KNOC faces a tough exit in Canadian oil businessPengrowth Energy and Canadian Natural Resources are likely buyers of Korea National Oil Corporation’s Canadian oil and natural gas properties as the state-run company retreats from the country it once made a cornerstone of its global expansion.
Buyers may be drawn to the lower prices the company will have to consider as it vies with a glut of properties for sale, said Kyle Preston, an analyst at National Bank of Canada.
KNOC, as the Korean company is known, said on Sept. 6 it was in initial talks with potential buyers of its Canadian division as it seeks to boost returns from its foreign businesses.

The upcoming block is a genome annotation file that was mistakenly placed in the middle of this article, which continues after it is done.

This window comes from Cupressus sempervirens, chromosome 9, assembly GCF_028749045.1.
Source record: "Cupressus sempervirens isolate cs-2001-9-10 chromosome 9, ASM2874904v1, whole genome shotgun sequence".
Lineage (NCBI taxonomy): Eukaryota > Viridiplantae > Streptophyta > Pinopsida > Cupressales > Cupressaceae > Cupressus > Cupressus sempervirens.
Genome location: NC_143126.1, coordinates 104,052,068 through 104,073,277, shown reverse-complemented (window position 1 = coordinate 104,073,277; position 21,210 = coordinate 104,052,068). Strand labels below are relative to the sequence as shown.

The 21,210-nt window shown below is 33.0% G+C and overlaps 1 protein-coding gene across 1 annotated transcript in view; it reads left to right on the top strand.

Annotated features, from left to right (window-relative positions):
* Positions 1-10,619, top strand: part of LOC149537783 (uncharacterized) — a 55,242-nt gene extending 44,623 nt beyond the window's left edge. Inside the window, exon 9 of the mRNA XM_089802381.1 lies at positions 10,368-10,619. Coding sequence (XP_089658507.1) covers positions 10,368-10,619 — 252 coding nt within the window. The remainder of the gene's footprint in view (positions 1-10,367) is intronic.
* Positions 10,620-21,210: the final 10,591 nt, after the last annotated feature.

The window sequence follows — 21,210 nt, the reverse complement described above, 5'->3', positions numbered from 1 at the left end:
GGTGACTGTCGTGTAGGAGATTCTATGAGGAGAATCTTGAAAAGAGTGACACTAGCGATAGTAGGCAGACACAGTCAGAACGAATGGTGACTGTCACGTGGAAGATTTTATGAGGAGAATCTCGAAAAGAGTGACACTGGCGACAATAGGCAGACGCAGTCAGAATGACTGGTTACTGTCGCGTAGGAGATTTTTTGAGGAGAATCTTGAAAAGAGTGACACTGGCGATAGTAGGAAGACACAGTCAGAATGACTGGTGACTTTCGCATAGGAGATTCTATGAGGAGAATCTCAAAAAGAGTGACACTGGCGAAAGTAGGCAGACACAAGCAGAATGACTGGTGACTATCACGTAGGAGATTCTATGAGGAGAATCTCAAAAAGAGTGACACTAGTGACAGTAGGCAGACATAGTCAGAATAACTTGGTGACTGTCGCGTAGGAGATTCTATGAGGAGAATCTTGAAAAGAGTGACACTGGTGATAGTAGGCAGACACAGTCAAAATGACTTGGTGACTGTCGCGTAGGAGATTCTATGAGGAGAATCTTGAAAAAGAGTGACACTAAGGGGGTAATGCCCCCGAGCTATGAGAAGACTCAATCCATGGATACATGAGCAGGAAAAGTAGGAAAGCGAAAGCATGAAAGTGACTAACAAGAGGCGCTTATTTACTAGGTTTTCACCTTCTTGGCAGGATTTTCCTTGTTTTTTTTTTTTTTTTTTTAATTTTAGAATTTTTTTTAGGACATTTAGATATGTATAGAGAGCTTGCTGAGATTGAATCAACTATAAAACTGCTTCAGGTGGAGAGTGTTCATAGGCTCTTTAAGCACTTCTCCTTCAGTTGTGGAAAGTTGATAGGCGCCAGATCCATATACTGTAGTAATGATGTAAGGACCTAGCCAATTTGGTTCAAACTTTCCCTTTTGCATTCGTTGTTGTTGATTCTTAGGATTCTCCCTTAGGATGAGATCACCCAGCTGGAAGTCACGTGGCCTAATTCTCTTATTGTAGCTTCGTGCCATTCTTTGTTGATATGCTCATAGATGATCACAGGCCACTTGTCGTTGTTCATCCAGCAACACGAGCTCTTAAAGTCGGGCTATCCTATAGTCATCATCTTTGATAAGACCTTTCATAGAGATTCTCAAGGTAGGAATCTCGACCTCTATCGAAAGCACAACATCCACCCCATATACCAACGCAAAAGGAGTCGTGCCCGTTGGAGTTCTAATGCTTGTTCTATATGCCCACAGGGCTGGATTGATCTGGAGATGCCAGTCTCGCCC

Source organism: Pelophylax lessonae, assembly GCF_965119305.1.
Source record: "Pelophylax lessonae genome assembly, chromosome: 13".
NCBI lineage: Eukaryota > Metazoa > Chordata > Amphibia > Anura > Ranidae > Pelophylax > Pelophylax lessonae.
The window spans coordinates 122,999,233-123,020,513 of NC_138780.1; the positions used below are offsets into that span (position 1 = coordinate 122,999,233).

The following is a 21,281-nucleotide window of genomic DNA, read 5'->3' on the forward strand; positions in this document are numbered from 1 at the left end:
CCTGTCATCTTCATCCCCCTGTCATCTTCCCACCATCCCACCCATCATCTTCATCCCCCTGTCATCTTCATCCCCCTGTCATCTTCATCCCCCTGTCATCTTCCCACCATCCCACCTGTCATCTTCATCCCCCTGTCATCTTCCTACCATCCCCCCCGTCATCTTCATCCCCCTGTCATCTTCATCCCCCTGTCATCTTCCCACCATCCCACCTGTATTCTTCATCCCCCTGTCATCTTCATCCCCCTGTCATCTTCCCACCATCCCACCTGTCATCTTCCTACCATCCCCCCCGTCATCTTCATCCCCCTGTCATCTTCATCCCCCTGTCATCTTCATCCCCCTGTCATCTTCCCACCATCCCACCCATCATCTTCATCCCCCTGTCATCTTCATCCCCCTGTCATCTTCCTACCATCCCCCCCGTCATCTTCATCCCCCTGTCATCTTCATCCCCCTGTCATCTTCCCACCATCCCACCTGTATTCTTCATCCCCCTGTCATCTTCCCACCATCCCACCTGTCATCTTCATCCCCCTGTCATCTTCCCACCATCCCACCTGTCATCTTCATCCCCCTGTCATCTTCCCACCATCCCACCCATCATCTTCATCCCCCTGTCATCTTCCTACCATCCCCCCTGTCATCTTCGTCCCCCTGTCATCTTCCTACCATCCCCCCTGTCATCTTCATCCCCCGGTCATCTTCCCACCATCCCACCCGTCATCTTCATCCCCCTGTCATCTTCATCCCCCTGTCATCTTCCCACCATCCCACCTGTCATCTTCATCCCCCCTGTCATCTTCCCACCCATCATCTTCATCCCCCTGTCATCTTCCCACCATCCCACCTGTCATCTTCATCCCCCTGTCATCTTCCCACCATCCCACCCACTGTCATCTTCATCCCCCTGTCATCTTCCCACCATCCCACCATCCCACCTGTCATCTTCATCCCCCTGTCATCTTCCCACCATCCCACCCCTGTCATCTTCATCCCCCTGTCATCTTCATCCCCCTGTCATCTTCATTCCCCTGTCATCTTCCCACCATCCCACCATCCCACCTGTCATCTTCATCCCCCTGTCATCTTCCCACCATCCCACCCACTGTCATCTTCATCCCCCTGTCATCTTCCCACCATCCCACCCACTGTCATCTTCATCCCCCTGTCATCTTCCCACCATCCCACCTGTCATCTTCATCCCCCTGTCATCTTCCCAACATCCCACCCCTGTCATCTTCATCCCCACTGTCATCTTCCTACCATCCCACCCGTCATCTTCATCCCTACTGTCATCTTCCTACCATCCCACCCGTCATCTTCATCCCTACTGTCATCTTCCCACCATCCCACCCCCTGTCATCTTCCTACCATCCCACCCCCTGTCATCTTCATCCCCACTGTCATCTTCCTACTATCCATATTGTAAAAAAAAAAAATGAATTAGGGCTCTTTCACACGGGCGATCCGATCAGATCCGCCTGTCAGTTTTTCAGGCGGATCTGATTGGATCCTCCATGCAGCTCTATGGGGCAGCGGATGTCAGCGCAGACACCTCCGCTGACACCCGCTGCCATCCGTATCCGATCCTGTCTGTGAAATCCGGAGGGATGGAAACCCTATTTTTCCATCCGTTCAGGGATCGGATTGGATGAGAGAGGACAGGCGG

“KNOC is looking to sell into a very oversaturated market,” so the price is going to reflect that, said Chris Cox, an analyst at AltaCorp Capital in Calgary.
Pengrowth, which operates a small oil-sands operation using similar steam-based technology, might be interested in KNOC’s assets, Cox said.
Canadian Natural, known for buying land “on the cheap,” may want KNOC’s traditional oil and gas properties, he said.
The properties also may appeal to Husky Energy, which has operations in the oil sands, Preston said by phone the same day.
KNOC bought into Canada in 2006 when it acquired oil-sands holdings from Newmont Mining Corp. for $270 million.
It then paid $4 billion including debt in 2009 for Calgary-based Harvest Energy Trust. It was the Anyang, Korea-based company’s largest purchase.
KNOC paid C$525 million ($509.6 million) for additional Canadian assets from Hunt Oil Company in 2010.
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